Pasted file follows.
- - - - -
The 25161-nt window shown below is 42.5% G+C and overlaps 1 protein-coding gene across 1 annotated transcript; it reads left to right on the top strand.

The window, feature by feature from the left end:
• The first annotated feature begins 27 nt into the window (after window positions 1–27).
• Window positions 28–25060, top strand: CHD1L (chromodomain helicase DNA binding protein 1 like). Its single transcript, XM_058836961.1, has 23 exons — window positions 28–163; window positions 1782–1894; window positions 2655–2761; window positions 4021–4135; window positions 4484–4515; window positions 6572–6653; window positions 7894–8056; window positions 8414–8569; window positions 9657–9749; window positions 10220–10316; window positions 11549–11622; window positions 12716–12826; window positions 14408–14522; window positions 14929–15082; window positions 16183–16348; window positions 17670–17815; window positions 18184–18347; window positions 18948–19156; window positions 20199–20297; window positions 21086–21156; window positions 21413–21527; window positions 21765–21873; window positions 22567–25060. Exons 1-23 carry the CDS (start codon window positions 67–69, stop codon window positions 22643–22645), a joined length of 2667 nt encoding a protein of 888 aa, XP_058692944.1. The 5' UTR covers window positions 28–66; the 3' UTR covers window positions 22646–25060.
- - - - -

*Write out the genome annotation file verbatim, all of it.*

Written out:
The 25161-nt window shown below is 42.5% G+C and overlaps 1 protein-coding gene across 1 annotated transcript; it reads left to right on the top strand.

The window, feature by feature from the left end:
• The first annotated feature begins 27 nt into the window (after window positions 1–27).
• Window positions 28–25060, top strand: CHD1L (chromodomain helicase DNA binding protein 1 like). Its single transcript, XM_058836961.1, has 23 exons — window positions 28–163; window positions 1782–1894; window positions 2655–2761; window positions 4021–4135; window positions 4484–4515; window positions 6572–6653; window positions 7894–8056; window positions 8414–8569; window positions 9657–9749; window positions 10220–10316; window positions 11549–11622; window positions 12716–12826; window positions 14408–14522; window positions 14929–15082; window positions 16183–16348; window positions 17670–17815; window positions 18184–18347; window positions 18948–19156; window positions 20199–20297; window positions 21086–21156; window positions 21413–21527; window positions 21765–21873; window positions 22567–25060. Exons 1-23 carry the CDS (start codon window positions 67–69, stop codon window positions 22643–22645), a joined length of 2667 nt encoding a protein of 888 aa, XP_058692944.1. The 5' UTR covers window positions 28–66; the 3' UTR covers window positions 22646–25060.